The Deadly Hands of Kung Fu #1 Review
Mike Benson (w), Tan Eng Huat (a), Craig Yeung (i), Jesus Aburtov (c), VC’s Joe Sabino (l)
You know, I’m actually kind of surprised the James Bond format – suave super spy, globetrotting adventure, organized crime – hasn’t taken off more in comics. Well, Marvel is making a go of it lately, at least, with books like Elektra and Black Widow separating their leads from their typical trappings to send them on adventures all over the world. Shang Chi joins them, leaving the Avengers behind to head to London to solve the slaying of an M:I6 agent with whom he was once romantically entangled. Mike Benson’s got a solid hook here, one that I’d love to see play out in comics more often. Unfortunately, The Deadly Hands of Kung Fu #1 is a mess, lacking even the redeeming features that made the two debuts above so exciting.
Tan Eng Huat really impressed me on Si Spurrier’s excellent X-Men Legacy as an artist with a gift for controlled chaos. There, Huat found a way to literalize some weird powers and strange places, bringing a fantastical world vibrantly to life. But Huat is given little to work with here, and what he does have plays against his strengths. Martial arts combat in comics is tough to pull off, typically requiring crisp fight choreography and lively figures, and Huat’s talents typically don’t lie towards precision or realism. The action here largely lacks the vibrant kineticism of Huat’s best work – or that of Marvel’s last truly great martial arts series, David Aja’s work on The Immortal Iron Fist.
It doesn’t help that Huat is given precious little to work with here, because The Deadly Hands of Kung Fu #1 is a mess of cliche. The story, essentially, is thus: A woman is stalked and murdered by a colorful gang of assassins known as the Shadow Ghosts in Chinatown, and her ex-boyfriend, Avenger Shang Chi, heads to London to… well, avenger her. It’s a classic plot, albeit one that motivates its hero by immediately, violently fridging a girl we know nothing about, but the details of the story are thrown together seemingly without a care in the world. The most hilarious example comes when Shang Chi finds out there’s more to the story literally by just walking around town until a bunch of guys jump him. That’s it. No strategy, no detective work, just… taking a leisurely walk in a bad part of town. Except it doesn’t look like it. It looks like a normal street. It’s not the only truly bizarre storytelling decision Benson makes, but it’s one of the most egregious.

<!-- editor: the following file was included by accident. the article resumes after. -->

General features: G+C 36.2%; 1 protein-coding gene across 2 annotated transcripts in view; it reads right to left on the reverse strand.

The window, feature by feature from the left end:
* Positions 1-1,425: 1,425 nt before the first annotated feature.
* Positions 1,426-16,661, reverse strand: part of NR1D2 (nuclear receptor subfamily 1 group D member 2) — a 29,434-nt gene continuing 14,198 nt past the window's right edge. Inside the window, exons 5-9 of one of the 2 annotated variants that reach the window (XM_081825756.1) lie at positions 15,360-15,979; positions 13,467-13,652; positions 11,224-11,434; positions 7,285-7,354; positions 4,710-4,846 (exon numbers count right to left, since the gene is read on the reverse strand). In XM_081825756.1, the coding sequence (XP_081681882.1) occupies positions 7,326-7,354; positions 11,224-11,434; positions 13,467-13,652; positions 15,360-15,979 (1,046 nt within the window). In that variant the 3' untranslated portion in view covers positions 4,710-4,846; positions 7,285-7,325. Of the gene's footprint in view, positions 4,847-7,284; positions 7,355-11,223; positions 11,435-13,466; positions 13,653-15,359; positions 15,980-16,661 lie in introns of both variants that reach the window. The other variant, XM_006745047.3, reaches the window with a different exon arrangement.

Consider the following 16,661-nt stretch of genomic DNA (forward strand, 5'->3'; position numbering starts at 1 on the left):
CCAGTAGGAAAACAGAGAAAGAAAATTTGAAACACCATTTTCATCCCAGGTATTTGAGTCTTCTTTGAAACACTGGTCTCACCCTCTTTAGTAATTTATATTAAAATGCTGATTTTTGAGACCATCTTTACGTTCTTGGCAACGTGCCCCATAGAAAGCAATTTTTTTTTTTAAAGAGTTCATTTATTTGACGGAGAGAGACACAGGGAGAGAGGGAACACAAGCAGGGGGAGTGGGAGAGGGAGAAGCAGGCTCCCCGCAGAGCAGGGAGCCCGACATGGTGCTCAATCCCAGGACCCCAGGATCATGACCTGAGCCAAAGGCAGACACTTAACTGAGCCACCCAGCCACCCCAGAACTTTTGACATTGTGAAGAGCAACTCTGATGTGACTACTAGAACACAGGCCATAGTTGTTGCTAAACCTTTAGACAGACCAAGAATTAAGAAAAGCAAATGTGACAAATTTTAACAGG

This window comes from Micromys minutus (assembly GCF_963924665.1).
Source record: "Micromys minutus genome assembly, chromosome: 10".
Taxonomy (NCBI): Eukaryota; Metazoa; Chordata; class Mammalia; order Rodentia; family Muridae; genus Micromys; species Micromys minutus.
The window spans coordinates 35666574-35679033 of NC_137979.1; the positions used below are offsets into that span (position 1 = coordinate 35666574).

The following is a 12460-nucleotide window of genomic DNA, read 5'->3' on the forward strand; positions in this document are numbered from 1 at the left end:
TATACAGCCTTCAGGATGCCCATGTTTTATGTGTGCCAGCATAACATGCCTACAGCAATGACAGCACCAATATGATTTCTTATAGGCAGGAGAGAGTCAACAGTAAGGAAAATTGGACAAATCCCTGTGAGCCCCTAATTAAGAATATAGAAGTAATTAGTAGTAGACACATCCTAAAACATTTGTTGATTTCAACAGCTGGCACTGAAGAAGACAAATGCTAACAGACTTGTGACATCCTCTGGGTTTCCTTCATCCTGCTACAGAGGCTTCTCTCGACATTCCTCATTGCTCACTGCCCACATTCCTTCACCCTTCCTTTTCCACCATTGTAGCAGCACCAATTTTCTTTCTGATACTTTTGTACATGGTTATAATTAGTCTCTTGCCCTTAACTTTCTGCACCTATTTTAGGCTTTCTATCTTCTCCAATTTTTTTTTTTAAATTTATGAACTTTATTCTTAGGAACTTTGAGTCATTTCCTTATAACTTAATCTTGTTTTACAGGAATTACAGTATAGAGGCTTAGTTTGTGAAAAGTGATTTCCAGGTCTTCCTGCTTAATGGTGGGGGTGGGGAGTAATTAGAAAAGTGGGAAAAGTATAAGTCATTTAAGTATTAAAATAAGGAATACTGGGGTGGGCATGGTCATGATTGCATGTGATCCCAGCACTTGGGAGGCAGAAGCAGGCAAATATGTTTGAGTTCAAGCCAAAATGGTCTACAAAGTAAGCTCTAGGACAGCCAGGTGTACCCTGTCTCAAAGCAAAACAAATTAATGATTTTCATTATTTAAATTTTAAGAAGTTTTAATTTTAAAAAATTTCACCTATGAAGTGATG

I actually like the core idea behind The Deadly Hands of Kung Fu #1 – namely, Shang Chi, International Man of Mystery. It’s a solid hook, and it could lead to a book that tends up being quite fun. Unfortunately, all the various reasonably strong elements that go into the book never come together in an interesting way. Tan Eng Huat is talented, but his talents don’t lend themselves to a martial arts book; Mike Benson has a solid core concept, but the actual story of this issue isn’t just boring, it’s actually kind of straight-up offensive. I know I shouldn’t be shocked to see a book called The Deadly Hands of Kung Fu trafficking heavily in outdated Asian stereotypes, but I actually kind of am, largely because Shang Chi has been slowly becoming an interesting character in each of his appearances these last few years. Maybe The Deadly Hands of Kung Fu will grow into a stronger book – as a mini-series, it should have significantly more focus, though the story as laid-out here isn’t terribly exciting – but this was still a disappointing debut issue for a series based on one of Marvel’s most underserved heroes.
My Rating: 1 / 5